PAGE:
|Date(s):||January 7, 1842 to January 9, 1842|
|Location(s):||WEST FELICIANA, Louisiana|
|Course:||“Rise And Fall of the Slave South,” University of Virginia|
On January 7, 1842, Bennet Barrow went to town to get supplies in his Cab. When he left the cab, two friends, Amanda and Miss Crab of Tennessee, jumped in it and went off without Bonnets only to return one hour later from a nearby swamp. Amused, Barrow got in, turned the cab around, driving his friends to visit a Mrs. Wade. There he met up with six other friends. After piling his friends into two cabs, the group went off in search of more people. Not finding anyone at home, the group went to Barrow's plantation where they sent for the neighbors, ate dinner, and then danced all night by the Piano & Violin. The next day Barrow refused to let any of his friends leave, insisting they instead rest, nap and pla[y] smut until night when the dancing began again. Barrow hired a violin player and the friends danced until twelve o'clock, when their consciences made them refuse to dance any Longer. But Barrow rejected such politeness, and he instead jokingly punished them for it fasten[ing] the doors 'till near two; his guests played with him, pretending to be upset by blowing out candles, trying to escape through the windows, and doing any thing, but dance until they all went to bed at two in the morning. The third day everyone had Long and weary Looking faces; they were all sad that it was Sunday and that the fun of the past two days was over. The events were recorded in Barrow's diary, in which he wrote that he had never enjoyed [himself] as much as at the sudden and so perfectly free [and] easy and happy visit and dance.
In both Southern and Northern society, formal fashionable calls were made during calling hours during daytime and were made between slight acquaintances or people who were part of one's social circle but with whom one was not especially close, while sociable calls, such as the one at Barrow's plantation, were usually informal occasions between friends and relatives that were made during the day and often extended into the night.
Fashionable calls expressed a society in which a network of people-mostly women whose place was the social sphere-had to be maintained among people who did not necessarily know each other very well or even like each other. Calls were made and returned in order to keep in touch with one's neighbors and community. If a person was called upon, than that person was expected to return that call. Fashionable calls could also be used to demonstrate social class and acceptance. If one was not invited to another's house or did not have one's calls returned, then this could be considered a social slight; a social slight usually meant that one was not accepted into polite society. Social slights were sometimes committed against who did not meet the particular standards of manners that a community might have. For example, a young lady of good family and a wealthy background who was raised in the country might be slighted in a city society whose manners were more sophisticated. People whose families caused scandal were the often the subject of gossip; for example a woman whose husband often became drunk in public would cause societal scandal and censure however high up that family may have previously been socially. Slights were also committed against families-again mainly against women by women-because they were considered to be of a low class family background. A girl who married above her social station, or whose mother or grandmother had done so, could still be censured by the society she married into. These fashionable calls expressed a requirement to maintain a polite society and also served as means to let people know their place in the social hierarchy.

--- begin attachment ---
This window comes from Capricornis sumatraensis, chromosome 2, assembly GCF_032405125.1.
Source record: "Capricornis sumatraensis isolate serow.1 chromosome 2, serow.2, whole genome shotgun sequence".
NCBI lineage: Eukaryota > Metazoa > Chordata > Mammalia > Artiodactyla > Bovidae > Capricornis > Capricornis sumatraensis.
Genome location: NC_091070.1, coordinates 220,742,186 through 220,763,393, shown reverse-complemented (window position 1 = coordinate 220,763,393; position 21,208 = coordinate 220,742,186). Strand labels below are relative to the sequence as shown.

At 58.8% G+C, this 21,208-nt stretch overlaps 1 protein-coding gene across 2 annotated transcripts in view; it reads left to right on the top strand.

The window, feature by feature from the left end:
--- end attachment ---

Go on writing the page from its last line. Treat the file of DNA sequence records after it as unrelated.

Informal sociable calls, like the one portrayed in Barrow's diary, were much less complicated and much more fun. These calls were made between people who knew each other well enough to carry on long conversations about mutual interests and friends and who liked spending long periods of time in each other's company. Informal calls usually consisted of parties of close friends and family in a non-threatening, relaxed atmosphere; the main goals of these calls were usually pleasure instead of politeness. Many parties were the last moment results of these informal calls with large collections of people being gathered to dance. Some of these dances were arranged on the day when they took place and others were planned far in advance. For both, musicians would be hired to provide music and people would come from far away to attend. In the North, they also had corn huskings, quilt parties and barn raisings that provided opportunities for friends and family to gather together and enjoy each other's company.
Calls, house parties, balls and other social get-togethers were important in nineteenth-century society because they allowed people to expand beyond their own domestic space. In the South, these visits were especially important because they allowed planters and their families respites from the loneliness and isolation of their plantations. Social occasions were important because they allowed people a chance to get beyond themselves, to meet their neighbors, feel connections to the community, and to have some fun.